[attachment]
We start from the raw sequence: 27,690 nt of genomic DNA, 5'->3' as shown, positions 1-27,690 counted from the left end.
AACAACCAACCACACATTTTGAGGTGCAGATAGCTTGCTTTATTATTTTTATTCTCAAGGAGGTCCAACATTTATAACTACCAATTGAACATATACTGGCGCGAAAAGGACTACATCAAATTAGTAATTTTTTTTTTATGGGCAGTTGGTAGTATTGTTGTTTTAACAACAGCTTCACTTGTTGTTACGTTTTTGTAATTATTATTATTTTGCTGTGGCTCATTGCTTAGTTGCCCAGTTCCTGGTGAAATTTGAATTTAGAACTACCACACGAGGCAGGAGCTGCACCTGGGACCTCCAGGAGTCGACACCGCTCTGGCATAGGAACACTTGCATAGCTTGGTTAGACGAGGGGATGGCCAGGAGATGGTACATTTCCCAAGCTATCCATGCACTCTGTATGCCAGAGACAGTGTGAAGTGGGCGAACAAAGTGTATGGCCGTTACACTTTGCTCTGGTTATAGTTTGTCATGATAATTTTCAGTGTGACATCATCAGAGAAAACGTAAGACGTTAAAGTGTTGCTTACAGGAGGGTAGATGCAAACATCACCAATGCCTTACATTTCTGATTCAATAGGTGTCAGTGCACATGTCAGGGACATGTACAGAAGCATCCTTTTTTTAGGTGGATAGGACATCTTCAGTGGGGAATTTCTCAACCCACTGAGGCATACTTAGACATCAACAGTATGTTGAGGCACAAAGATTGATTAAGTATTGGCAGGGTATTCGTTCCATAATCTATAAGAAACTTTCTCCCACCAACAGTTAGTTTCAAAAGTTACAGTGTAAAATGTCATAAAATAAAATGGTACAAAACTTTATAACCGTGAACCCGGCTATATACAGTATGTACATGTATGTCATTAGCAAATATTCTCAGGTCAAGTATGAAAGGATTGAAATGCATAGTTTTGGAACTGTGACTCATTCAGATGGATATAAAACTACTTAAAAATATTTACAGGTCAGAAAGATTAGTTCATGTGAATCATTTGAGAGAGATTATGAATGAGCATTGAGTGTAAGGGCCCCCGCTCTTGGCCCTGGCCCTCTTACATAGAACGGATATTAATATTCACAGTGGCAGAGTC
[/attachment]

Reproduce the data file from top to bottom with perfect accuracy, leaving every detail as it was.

We start from the raw sequence: 27,690 nt of genomic DNA, 5'->3' as shown, positions 1-27,690 counted from the left end.
AACAACCAACCACACATTTTGAGGTGCAGATAGCTTGCTTTATTATTTTTATTCTCAAGGAGGTCCAACATTTATAACTACCAATTGAACATATACTGGCGCGAAAAGGACTACATCAAATTAGTAATTTTTTTTTTATGGGCAGTTGGTAGTATTGTTGTTTTAACAACAGCTTCACTTGTTGTTACGTTTTTGTAATTATTATTATTTTGCTGTGGCTCATTGCTTAGTTGCCCAGTTCCTGGTGAAATTTGAATTTAGAACTACCACACGAGGCAGGAGCTGCACCTGGGACCTCCAGGAGTCGACACCGCTCTGGCATAGGAACACTTGCATAGCTTGGTTAGACGAGGGGATGGCCAGGAGATGGTACATTTCCCAAGCTATCCATGCACTCTGTATGCCAGAGACAGTGTGAAGTGGGCGAACAAAGTGTATGGCCGTTACACTTTGCTCTGGTTATAGTTTGTCATGATAATTTTCAGTGTGACATCATCAGAGAAAACGTAAGACGTTAAAGTGTTGCTTACAGGAGGGTAGATGCAAACATCACCAATGCCTTACATTTCTGATTCAATAGGTGTCAGTGCACATGTCAGGGACATGTACAGAAGCATCCTTTTTTTAGGTGGATAGGACATCTTCAGTGGGGAATTTCTCAACCCACTGAGGCATACTTAGACATCAACAGTATGTTGAGGCACAAAGATTGATTAAGTATTGGCAGGGTATTCGTTCCATAATCTATAAGAAACTTTCTCCCACCAACAGTTAGTTTCAAAAGTTACAGTGTAAAATGTCATAAAATAAAATGGTACAAAACTTTATAACCGTGAACCCGGCTATATACAGTATGTACATGTATGTCATTAGCAAATATTCTCAGGTCAAGTATGAAAGGATTGAAATGCATAGTTTTGGAACTGTGACTCATTCAGATGGATATAAAACTACTTAAAAATATTTACAGGTCAGAAAGATTAGTTCATGTGAATCATTTGAGAGAGATTATGAATGAGCATTGAGTGTAAGGGCCCCCGCTCTTGGCCCTGGCCCTCTTACATAGAACGGATATTAATATTCACAGTGGCAGAGTC